SEOUL — A U.S. trade panel preliminarily ruled in favor of South Korean electric vehicle (EV) battery maker LG Chem, which had accused crosstown rival SK Innovation of misappropriating trade tricks, the organizations stated on Sunday.
LG Chem and SK Innovation have hit every other with U.S. lawsuits for thefts of trade secrets and techniques and patent infringements in a bitter row that threatens to disrupt the launches of EVs by some of the world’s biggest carmakers.
The so-referred to as default judgment by the U.S. Global Trade Fee (ITC) could likely indicate SK Innovation, as sought by LG Chem, simply cannot import some battery products, elements and materials it may perhaps need to supply its U.S. factories for Volkswagen and Ford.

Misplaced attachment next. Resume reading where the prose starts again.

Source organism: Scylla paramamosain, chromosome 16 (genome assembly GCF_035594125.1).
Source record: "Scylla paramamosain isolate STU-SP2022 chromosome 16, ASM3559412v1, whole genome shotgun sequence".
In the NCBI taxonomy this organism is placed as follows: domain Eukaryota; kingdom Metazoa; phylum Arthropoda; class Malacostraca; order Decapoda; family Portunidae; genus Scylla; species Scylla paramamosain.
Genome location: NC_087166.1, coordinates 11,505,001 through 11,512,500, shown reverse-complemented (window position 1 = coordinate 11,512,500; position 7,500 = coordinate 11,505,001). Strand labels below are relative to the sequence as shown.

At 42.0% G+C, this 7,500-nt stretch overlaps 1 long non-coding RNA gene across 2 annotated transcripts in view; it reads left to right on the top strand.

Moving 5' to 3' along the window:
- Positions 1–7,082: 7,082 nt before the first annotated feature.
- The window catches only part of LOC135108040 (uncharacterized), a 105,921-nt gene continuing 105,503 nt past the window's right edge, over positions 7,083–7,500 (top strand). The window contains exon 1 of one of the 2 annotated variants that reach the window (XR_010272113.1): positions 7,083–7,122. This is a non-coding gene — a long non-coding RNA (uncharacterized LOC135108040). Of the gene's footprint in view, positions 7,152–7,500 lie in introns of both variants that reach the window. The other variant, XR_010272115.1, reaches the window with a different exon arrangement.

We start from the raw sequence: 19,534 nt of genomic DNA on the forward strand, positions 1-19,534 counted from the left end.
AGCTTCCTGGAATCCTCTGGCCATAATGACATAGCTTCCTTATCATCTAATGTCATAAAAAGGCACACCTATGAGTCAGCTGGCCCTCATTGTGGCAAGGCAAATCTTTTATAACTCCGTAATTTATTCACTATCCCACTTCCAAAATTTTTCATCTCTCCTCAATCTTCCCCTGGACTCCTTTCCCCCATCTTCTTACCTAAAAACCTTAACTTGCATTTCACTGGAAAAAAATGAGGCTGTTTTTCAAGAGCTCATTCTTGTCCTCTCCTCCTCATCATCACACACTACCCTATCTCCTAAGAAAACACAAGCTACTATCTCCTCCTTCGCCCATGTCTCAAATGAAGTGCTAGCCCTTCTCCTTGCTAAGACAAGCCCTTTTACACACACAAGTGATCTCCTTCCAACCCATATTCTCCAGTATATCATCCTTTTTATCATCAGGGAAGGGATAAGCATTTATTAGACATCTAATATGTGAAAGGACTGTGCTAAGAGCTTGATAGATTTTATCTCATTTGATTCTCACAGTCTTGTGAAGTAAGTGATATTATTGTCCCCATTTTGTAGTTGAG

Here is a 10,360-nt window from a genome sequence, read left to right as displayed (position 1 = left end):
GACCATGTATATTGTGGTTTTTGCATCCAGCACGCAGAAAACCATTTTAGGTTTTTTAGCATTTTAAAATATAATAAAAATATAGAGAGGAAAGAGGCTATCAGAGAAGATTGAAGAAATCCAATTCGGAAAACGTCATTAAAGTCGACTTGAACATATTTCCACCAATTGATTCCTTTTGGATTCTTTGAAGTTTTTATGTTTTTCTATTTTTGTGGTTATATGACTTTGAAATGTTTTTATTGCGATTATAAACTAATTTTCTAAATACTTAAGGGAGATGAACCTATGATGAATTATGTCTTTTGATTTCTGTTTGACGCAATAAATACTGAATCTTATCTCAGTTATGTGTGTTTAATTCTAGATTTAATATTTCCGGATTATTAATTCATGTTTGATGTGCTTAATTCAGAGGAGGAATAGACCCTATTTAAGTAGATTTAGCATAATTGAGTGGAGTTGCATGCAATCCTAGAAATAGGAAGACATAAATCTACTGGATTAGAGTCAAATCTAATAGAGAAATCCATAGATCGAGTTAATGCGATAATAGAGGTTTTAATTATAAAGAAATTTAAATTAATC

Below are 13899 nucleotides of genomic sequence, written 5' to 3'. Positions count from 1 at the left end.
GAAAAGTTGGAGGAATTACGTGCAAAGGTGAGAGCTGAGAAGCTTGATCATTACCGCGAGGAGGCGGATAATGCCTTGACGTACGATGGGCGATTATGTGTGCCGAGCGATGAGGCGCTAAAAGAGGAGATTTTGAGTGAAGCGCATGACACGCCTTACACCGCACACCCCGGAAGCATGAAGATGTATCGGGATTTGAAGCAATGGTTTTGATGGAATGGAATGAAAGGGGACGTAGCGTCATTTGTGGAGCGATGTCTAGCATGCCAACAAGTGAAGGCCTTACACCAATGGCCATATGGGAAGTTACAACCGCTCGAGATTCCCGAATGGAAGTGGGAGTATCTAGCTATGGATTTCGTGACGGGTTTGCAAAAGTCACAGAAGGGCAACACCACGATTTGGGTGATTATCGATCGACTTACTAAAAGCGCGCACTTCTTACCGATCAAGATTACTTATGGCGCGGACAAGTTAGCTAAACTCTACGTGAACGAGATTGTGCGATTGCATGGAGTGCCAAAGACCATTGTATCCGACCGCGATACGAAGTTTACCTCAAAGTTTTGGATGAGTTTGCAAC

The ITC is set to make a ultimate ruling in the scenario on Oct. 5, LG Chem reported in a statement.
In a assertion, SK Innovation expressed “regret” at the ruling which it claimed “had not completely acknowledged arguments from SK Innovation.”
“SK Innovation programs to current objections according to recommended lawful proceedings soon after examining the courtroom conclusion.”
Aspects of the ruling are anticipated be available in the coming times.
SK Innovation is creating a almost $1.7 billion battery manufacturing unit in Georgia to serve Volkswagen’s EV manufacturing facility in neighboring Tennessee, with output established to start in 2022. The battery maker is also thinking about another manufacturing unit in Georgia potentially giving Ford’s electrical pickup trucks.
SK Innovation now helps make batteries for the Kia Niro electric crossovers, which are created in Korea and exported to the United States.
Automakers are scrambling to lock in supplies of batteries, which are the most highly-priced and essential section of EVs, to satisfy ever more stringent emissions guidelines and rising client desire.